The results of the weekly check are provided in writing directly to the examiners concerned as well as to their legal advisers and team leaders. In addition to the individual feedback, the process allows the group carrying out the check to identify measures the Office needs to take to assist examiners in carrying out their decision making tasks. The measures include: coaching for individuals; general training on specific topics; improvement in standard letters and decision templates; clarification of Guidelines through amendments to the Manual of Trade Mark Practice.
Assessment of results in 2008
The Office is disappointed that it continues to fail to reach its targets. The appropriate response is not to reduce the targets or dilute the self imposed standards that have been established. The Office will redouble its efforts to ensure that the measures taken as a result of feedback from the exercise have a greater impact on improving quality. The Office is also looking to see what additional measures can be implemented to underpin the process of delivering quality output. Among other things, a tool to increase clarity and consistency concerning similarity of goods and services will be available in the coming year to help address one of the important areas of errors.
Having been on the receiving end of some "interesting" or "creative" opposition decisions IP Freely is encouraged that OHIM have made the positive step of admitting it's problems (just like an addict it's the first step to recovery!) and are planning for the future. But one wonders when the UK IPO and other offices will follow suit.
Wednesday, November 19, 2008
The Guardian reports that Liverpool FC have applied to register the 'Liver Bird' (see right) as a trade mark. Apparently the football club have been suffering due to counterfeit merchandising and they believe that this will sort the problem out.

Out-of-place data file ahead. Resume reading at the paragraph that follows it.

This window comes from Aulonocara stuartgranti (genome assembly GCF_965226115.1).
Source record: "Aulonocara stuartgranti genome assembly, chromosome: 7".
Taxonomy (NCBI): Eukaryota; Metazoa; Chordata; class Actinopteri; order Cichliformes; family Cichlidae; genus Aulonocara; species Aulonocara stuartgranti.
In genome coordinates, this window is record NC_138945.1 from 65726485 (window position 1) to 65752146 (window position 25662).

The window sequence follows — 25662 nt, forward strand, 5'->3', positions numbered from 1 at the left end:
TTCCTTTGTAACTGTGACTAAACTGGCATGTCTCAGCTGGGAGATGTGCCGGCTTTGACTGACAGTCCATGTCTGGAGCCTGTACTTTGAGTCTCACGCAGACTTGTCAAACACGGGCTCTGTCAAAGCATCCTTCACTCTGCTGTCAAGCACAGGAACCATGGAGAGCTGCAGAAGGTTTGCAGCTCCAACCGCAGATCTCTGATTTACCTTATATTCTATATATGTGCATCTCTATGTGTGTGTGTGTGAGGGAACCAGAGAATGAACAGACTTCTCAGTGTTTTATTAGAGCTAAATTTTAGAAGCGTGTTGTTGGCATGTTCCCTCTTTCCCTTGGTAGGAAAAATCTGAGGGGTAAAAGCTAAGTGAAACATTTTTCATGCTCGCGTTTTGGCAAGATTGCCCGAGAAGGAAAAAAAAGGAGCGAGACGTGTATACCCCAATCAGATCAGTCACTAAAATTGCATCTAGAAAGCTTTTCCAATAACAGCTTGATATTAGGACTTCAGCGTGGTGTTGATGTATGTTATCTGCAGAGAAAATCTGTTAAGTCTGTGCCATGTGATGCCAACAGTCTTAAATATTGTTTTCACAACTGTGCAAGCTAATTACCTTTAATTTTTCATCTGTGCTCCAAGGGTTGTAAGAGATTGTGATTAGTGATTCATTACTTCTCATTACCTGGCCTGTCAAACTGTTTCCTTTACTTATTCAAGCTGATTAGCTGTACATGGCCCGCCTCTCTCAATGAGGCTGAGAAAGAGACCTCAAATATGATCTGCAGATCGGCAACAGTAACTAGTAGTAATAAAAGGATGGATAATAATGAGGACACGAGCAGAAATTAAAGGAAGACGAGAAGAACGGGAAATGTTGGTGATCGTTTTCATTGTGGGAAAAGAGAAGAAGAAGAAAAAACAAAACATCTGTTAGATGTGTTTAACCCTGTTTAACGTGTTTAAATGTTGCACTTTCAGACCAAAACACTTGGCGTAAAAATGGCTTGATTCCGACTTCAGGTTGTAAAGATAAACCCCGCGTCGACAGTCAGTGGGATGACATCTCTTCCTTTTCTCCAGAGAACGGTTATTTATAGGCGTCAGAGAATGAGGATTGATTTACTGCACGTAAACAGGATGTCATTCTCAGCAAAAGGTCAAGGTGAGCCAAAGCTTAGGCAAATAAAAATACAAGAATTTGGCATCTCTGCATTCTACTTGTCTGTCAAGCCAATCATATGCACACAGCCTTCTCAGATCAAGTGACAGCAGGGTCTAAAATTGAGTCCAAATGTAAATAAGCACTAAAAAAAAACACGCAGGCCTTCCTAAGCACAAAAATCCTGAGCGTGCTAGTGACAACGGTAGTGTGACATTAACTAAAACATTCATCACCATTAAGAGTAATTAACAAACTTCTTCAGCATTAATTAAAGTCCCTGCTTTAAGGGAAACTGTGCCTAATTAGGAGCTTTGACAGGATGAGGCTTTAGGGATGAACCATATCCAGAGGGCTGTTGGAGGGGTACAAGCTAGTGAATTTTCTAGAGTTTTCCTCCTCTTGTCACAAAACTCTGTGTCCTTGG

But the council are not happy and seem likely to make an objection:
"This is outrageous. The Liver bird belongs to all the people of Liverpool and not one company or organisation. It cannot be bought and sold for private profit...This is a symbol of the city and is used not only by the council but also by hundreds of organisations, charities, voluntary groups and sports clubs."
Presumably though the football club will find it difficult to suffice the geographical requirements in Windsurfing Chiemese and related cases.
WIPO have made an interesting decision regarding the use of a trade mark as a domain name even where the rights owner has not authorised the use.
ITT a pressure gauge manufacturer claimed for the 'ITTbarton.com' and other domain names featuring 'ITT'. The owner of the domain's is Douglas Nicoll, his company buys unused pressure gauges from the US government and sells them on.
ITT claimed that the use of their marks as domain names was an infringement of their trade marks (they have over 700 registered marks across the globe) and argued the Mr Nicoll has no rights or legitimate interests in the domain names. But applying the Oki Data Americas case (2001) the panel stated:
"The Panel in Oki Data concluded that the use of a manufacturer’s trademark as a domain name by a dealer or reseller should be regarded as a 'bona fide offering of goods or services' … if the following conditions are satisfied:
- the respondent must actually be offering the goods or services at issue;
- the respondent must use the site to sell only the trademarked goods (otherwise, there is the possibility that the respondent is using the trademark in a domain name to bait consumers and then switch them to other goods);